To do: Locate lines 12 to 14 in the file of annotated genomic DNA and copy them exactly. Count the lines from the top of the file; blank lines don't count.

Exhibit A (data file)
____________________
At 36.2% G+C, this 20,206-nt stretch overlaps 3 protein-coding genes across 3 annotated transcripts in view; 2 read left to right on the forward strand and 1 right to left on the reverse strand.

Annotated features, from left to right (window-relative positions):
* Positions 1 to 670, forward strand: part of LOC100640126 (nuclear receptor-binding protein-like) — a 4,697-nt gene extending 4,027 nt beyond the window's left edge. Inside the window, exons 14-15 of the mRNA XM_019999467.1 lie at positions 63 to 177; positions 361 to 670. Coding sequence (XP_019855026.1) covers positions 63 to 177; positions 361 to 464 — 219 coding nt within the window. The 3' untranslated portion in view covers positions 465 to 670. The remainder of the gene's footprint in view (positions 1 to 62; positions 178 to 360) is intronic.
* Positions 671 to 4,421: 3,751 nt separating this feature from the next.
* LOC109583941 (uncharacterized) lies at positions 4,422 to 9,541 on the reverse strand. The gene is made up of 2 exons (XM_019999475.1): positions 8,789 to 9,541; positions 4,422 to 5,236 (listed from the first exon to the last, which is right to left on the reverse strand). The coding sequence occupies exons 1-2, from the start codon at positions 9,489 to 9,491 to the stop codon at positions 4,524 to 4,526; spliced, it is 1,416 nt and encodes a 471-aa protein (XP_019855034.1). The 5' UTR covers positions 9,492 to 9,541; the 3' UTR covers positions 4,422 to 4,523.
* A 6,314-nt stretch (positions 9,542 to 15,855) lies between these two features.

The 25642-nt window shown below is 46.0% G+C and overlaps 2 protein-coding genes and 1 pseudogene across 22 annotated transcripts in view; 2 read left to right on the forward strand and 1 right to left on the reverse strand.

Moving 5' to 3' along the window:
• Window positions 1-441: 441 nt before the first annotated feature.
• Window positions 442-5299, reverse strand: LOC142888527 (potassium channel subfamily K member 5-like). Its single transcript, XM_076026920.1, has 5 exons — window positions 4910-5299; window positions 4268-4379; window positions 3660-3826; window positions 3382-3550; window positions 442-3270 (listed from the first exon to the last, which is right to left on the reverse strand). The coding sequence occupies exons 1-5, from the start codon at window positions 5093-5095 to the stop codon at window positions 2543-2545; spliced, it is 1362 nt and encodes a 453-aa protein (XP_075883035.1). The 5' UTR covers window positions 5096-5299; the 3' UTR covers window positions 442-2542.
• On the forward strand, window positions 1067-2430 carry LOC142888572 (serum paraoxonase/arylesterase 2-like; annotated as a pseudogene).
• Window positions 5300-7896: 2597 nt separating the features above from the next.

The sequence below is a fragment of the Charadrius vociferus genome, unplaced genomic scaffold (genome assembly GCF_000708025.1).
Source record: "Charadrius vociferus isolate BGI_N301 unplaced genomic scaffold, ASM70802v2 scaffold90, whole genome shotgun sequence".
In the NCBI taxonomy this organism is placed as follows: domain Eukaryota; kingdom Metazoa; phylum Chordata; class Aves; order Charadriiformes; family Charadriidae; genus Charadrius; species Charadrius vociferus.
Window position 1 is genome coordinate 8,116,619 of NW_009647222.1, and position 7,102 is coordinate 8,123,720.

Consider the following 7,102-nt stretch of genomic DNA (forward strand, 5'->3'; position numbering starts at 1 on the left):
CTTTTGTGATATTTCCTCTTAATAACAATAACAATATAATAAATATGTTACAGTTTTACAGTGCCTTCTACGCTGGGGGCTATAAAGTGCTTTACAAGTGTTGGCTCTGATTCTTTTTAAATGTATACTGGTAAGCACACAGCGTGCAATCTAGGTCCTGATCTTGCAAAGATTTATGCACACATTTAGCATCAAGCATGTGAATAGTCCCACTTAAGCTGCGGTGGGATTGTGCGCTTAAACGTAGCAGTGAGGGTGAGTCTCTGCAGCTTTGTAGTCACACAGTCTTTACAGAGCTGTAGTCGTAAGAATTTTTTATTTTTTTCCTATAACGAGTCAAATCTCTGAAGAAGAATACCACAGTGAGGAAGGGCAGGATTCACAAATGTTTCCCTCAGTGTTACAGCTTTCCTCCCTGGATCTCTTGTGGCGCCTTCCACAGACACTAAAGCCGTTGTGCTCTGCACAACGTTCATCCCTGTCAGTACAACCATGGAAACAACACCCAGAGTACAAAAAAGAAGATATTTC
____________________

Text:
• Window positions 5300-7896: 2597 nt separating the features above from the next.

The sequence below is a fragment of the Charadrius vociferus genome, unplaced genomic scaffold (genome assembly GCF_000708025.1).
Source record: "Charadrius vociferus isolate BGI_N301 unplaced genomic scaffold, ASM70802v2 scaffold90, whole genome shotgun sequence".